Montessori Language

Montessori Lessons

This page offers information about some of the materials used in the Montessori classroom and the activities in which your child will be involved. Young children classify the input to their senses from the world around them every minute of the day. The Montessori language materials help them to gain a deeper understanding of these impressions. By manipulating the materials a child gains a deeper insight into the nature of the lesson. Be sure to click on the topic buttons below to see samples of the learning materials.

Maria Montessori calls these materials “Materialized Abstractions.”

Montessori Language/ Reading And Writing Materials

It is no accident that some children are good at reading and writing and others are not, that some find joy in this work and for others it is tedious. The preparation for enjoying the exploration of language in life begins before birth as the child responds to the voices he hears even in the womb.

For success in language a child needs confidence that what she has to say is important, a desire to relate to others, real experience on which language is based, and the physical abilities necessary in reading and writing. There are several things that we can do to help.

We can listen and talk to the child from birth on, not in baby talk, but with respect and with a rich vocabulary. We can provide a stimulating environment, rich in sensorial experiences and in language, providing a wealth of experience, because language is meaningless if it is not based on experience. We can set an example and model precise language in our everyday activities with the child. If we share good literature, in the form of rhymes, songs, poetry and stories we will greatly increase the child’s love of language.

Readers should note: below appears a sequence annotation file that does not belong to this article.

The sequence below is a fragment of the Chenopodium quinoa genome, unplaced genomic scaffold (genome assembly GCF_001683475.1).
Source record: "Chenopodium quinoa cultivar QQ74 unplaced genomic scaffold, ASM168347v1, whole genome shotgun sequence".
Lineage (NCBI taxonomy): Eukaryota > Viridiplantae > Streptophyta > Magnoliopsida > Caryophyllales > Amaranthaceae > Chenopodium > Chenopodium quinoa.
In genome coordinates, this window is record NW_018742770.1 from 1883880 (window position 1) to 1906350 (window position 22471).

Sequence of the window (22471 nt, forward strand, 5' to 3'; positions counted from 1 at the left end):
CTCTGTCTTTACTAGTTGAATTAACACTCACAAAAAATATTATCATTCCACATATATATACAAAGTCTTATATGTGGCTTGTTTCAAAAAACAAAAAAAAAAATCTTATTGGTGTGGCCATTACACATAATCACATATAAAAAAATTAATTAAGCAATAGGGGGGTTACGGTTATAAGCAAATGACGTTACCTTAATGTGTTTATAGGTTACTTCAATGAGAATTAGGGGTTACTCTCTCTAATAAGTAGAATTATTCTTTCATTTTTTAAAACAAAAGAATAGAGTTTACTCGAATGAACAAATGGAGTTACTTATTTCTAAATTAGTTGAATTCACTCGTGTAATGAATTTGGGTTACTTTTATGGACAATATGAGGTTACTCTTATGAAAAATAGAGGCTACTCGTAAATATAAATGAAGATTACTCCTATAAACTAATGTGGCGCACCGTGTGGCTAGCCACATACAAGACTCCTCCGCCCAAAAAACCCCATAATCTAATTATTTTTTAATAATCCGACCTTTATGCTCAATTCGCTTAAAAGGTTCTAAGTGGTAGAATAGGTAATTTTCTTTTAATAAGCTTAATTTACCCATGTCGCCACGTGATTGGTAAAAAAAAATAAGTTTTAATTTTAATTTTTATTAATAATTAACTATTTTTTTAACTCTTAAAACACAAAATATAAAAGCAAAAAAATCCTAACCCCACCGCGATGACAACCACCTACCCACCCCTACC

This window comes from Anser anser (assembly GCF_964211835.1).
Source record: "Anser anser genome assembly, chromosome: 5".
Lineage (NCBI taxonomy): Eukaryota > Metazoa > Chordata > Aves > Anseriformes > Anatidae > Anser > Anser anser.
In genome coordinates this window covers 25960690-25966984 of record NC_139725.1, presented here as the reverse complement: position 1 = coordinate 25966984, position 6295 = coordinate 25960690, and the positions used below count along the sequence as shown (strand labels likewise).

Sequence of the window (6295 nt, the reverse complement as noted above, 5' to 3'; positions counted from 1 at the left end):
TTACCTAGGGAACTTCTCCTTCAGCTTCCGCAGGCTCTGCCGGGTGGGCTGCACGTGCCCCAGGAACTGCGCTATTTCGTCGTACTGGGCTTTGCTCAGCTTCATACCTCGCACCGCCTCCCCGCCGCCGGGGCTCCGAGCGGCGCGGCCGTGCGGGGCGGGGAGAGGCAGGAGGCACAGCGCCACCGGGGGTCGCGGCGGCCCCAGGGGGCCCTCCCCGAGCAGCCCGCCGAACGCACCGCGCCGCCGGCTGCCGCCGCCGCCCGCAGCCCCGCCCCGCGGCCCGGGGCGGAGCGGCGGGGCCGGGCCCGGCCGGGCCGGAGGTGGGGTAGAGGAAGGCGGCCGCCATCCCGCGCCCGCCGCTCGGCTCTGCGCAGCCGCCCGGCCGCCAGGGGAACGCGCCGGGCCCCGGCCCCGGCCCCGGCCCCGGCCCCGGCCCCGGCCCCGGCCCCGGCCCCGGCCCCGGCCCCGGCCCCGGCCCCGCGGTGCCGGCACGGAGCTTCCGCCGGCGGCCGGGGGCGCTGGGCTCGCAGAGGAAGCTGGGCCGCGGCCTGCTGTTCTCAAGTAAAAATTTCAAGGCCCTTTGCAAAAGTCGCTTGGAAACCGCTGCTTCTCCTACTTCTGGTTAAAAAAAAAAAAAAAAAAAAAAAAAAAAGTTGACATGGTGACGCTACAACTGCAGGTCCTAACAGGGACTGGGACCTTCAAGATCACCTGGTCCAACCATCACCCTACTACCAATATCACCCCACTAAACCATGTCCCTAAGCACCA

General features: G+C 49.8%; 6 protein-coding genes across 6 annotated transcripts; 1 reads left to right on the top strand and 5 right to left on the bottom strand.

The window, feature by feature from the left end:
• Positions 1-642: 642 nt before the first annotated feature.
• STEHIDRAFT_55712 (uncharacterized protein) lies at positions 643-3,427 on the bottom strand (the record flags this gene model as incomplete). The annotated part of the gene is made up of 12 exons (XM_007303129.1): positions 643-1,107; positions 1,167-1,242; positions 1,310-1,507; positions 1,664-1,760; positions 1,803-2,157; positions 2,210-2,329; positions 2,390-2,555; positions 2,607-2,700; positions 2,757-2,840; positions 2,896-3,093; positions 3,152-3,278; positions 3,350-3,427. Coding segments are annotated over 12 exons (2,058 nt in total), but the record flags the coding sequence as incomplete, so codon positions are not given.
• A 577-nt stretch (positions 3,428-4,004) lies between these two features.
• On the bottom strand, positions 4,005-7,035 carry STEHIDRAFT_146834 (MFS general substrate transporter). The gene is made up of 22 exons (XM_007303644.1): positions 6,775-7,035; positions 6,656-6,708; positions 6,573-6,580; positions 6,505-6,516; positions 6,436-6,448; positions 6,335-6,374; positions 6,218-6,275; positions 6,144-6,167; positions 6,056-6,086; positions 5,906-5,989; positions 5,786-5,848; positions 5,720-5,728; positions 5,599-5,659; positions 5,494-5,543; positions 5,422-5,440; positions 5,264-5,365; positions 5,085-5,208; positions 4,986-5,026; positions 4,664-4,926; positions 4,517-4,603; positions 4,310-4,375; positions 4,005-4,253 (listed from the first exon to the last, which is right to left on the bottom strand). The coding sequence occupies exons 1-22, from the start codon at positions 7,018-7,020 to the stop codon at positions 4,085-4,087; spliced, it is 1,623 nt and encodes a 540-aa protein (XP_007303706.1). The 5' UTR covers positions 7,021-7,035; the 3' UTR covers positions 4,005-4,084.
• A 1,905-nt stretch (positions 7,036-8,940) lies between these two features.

Child of the World, Essential Montessori

Pre-reading activities

Before the child can begin actual reading activities she must develop visual and auditory abilities that will assist her in this endeavor. These activities vary from auditory games, the silence game and initial sound games such as “I Spy” ( I spy with my little eye something that begins with “b”) and matching of simple to more intricate pictures and shapes.

Children match pictures for visual acuity. Objects and images are used to begin the association between beginning sounds and names. The child learns that snake begins with a sssssss sound, that horse begins with an ” hhhh” sound, or that dog begins with a “ddd” sound and so on.

Sandpaper Letters

Once children are familiar with the basic sounds, they are ready to begin working with sandpaper letters. Tracing the sandpaper letter with her index and middle finger, this girl learns to draw the letter. As they become comfortable with the sandpaper letters they can practice their letter writing skills in a tray of sand. The tactile experience of drawing letters and then erasing them with a simple shake of the tray is really fun for small children.

Moveable Alphabet

This is a box containing all the letters of the alphabet. These letters are used after the child knows enough phonetic sounds to begin “writing words”. He can spell out cat, hat, mat with only 4 sounds in his repertoire. Many activities follow.

Metal Insets

This is the first of the writing activities. Dr. Montessori analyzed the movements which are connected with writing and developed the Metal Insets to strengthen the three finger grip and coordinate the necessary wrist movements.

Phonetic Objects and Beginning Reading Activities

Children begin matching words to objects as well as writing those words with the moveable alphabet. Learning to read short words is introduced with small objects the child can hold in her hand, and is introduced once the child is comfortable with the beginning letter sounds. Later the word challenges become more abstract and include image cards of familiar objects.